¶8 Our statutes do not specifically require the county in which the mortgaged property is located to be set forth in the recitals of the mortgage, but that in order for the mortgage to be constructive notice to third parties, it shall be filed in the county in which all or part of the property mortgaged is located at the time of filing the mortgage. (Sections 11271 and 11277, O. S. 1931.)

¶9 We hold that the failure to recite the name of the county in which the mortgaged property is located is not fatal per se if there are other adequate elements of identification contained in the instrument as a whole, and that one of the elements to be considered is the fact that the mortgage was filed in accordance with section 11277, O. S. 1931, in the county in which parol evidence disclosed the property to be actually located at the time of the alleged conversion. Slater v. Breese, 36 Mich. 77; Atwater v. Schenck, 9 Wis. 160; Mocklem v. Blake, 19 Wis. 397; Kaase v. Johnston, 5 Ind. T. 76, 82 S.W. 680; Union Nat. Bank of Oshkosh v. Oium, Sheriff (N.D.) 54 N.W. 1034; Westinghouse Co. v. McGrath (Iowa) 108 N.W. 449, 117 Am. St. Rep. 421.

¶10 It is true there are cases wherein the county is not named holding that the description is insufficient, but these were based upon the fact that there were no other adequate elements of identification in the instrument as a whole. Barrett v. Fisch, 76 Iowa, 552, 41 N.W. 310; Westinghouse Co. v. McGrath, supra.

¶11 Another question is whether the mortgage description is insufficient because the words "T.K. Treckel and M. Story farm" were used in the mortgage rather than "T.K. Treckel and M. Story farms", as was correct.

¶12 Cobbey on Chattel Mortgages, sec. 188, said:

"If part or all of the description is erroneous, it is only to be rejected, as invalidating the mortgage, when it is so misleading as to not even suggest the property intended to be mortgaged; and if part of the property can still be identified, it is good as to that part."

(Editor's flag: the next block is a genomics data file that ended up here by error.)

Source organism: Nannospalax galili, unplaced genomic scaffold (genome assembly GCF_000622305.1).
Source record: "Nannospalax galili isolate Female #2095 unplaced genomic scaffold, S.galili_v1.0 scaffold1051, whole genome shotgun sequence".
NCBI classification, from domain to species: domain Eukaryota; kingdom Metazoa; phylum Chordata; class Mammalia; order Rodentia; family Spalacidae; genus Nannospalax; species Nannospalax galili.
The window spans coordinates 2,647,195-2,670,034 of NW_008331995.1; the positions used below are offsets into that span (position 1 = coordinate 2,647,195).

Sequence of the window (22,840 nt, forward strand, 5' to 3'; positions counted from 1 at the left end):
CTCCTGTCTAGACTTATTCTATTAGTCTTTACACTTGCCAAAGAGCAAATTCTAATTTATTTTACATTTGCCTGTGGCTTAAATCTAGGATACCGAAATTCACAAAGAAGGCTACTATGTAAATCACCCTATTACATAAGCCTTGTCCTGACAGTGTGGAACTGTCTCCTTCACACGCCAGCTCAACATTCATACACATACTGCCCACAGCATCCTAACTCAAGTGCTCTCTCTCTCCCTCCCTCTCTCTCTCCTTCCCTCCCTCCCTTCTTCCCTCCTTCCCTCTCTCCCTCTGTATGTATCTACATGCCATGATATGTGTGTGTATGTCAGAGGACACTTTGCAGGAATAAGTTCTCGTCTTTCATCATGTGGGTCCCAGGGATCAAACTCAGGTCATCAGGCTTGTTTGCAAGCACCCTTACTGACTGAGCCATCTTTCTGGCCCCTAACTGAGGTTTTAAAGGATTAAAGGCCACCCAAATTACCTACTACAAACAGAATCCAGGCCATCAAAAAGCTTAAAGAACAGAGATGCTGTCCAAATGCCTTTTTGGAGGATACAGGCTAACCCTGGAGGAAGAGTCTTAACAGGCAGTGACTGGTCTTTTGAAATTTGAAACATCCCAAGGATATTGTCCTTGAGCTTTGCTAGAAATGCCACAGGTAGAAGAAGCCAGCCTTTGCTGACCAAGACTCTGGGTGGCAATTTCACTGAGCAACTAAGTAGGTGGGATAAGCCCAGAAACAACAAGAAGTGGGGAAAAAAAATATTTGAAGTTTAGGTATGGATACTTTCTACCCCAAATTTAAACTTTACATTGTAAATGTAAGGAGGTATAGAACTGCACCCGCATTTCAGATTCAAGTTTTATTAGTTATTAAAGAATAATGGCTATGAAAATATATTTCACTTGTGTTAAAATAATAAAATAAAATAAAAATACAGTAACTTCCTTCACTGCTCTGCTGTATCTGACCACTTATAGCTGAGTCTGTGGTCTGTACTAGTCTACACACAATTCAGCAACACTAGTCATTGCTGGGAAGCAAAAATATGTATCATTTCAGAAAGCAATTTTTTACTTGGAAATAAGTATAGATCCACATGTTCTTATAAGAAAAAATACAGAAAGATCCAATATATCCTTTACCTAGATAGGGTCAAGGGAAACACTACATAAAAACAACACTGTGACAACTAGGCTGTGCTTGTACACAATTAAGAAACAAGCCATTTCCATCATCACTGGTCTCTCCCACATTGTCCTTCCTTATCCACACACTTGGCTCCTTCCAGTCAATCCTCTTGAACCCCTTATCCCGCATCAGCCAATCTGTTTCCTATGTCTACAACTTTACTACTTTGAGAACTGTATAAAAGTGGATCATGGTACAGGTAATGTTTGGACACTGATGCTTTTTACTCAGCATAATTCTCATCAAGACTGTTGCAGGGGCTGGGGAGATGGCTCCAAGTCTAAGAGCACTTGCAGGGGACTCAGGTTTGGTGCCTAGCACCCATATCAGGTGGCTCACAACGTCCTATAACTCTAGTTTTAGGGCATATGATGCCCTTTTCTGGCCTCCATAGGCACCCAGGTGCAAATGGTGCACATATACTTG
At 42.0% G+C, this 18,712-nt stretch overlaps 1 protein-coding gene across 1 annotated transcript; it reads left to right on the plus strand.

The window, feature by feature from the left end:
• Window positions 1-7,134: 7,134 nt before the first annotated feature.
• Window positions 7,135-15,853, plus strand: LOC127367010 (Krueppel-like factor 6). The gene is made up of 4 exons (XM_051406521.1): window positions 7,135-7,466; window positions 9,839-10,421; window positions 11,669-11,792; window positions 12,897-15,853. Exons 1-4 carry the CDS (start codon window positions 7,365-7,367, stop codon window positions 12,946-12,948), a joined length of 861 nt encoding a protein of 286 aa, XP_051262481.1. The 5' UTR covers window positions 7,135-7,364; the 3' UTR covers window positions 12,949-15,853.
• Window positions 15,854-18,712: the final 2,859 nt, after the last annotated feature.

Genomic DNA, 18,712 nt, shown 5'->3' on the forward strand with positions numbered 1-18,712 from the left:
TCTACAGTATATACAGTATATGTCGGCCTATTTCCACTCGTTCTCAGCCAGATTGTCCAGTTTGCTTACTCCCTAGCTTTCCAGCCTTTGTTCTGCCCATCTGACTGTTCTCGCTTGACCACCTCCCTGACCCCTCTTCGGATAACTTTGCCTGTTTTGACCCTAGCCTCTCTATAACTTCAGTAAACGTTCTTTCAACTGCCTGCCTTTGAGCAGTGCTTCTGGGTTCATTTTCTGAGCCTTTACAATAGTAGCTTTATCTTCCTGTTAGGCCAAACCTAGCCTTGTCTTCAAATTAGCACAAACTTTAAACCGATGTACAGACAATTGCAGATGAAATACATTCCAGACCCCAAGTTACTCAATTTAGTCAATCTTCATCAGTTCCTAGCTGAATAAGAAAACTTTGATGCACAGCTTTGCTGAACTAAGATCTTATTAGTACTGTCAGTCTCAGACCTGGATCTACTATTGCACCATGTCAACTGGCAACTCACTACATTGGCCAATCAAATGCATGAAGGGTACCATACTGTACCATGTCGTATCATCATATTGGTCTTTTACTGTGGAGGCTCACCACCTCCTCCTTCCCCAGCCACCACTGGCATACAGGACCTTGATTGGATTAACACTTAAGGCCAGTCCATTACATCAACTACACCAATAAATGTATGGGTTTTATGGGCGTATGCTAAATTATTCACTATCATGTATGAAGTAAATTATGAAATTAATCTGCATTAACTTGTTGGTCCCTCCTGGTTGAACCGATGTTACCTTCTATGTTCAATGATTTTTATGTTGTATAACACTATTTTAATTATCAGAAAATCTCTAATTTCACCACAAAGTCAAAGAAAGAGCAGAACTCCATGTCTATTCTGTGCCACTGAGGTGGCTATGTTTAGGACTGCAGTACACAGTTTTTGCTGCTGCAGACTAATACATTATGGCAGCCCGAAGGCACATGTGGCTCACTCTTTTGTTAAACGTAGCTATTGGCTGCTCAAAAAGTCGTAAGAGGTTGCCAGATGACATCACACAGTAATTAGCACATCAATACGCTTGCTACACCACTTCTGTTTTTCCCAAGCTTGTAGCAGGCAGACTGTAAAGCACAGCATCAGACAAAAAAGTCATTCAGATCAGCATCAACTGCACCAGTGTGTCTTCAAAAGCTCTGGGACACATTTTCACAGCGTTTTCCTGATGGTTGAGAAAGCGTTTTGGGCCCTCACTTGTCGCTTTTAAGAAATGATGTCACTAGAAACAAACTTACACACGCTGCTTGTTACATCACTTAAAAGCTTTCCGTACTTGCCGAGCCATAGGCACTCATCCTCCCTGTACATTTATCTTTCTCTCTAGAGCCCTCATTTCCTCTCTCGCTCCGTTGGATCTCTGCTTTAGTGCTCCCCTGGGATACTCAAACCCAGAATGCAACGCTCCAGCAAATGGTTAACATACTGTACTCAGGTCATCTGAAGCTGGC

¶13 The Supreme Court of Iowa in Church v. Brown, 193 N.W. 414, said that to justify a directed verdict, the alleged insufficiency of a description must be so patent that the court may say as a matter of law that it is so manifestly indefinite and uncertain that, even when aided by inquiries which the instrument itself suggests, the items intended to be covered by it cannot be fairly identified or ascertained.

¶14 The evidence was that, while there was no farm known by that joint name, there were two farms known by those individual names, well known by those names in that community, and they were the only farms by such names being farmed by the mortgagor that year in Major county. The distinctive part of the description for the purpose of inquiry is "T.K. Treckel and M. Story", not whether the word farm is singular or plural. We cannot say that the description is so misleading that it did not even suggest the property, but rather that reasonable inquiries, suggested by the instrument as a whole, would have identified the property covered by the mortgage.

¶15 Nor will we hold on this demurrer to the evidence that the fact that M. Story was also known as Dave Story and that he owned several farms in Major county was fatal to the description herein when evidence showed that inquiry by a third party would have shown that the mortgagor was farming only one Story farm in that county during the year. Blankenship v. Modglin (Ark.) 6 S.W.2d 531.

¶16 We hold that under this evidence the description in the mortgage was sufficient to constitute constructive notice to a third party, and the judgment of the trial court is reversed and the cause remanded, with directions to grant a new trial.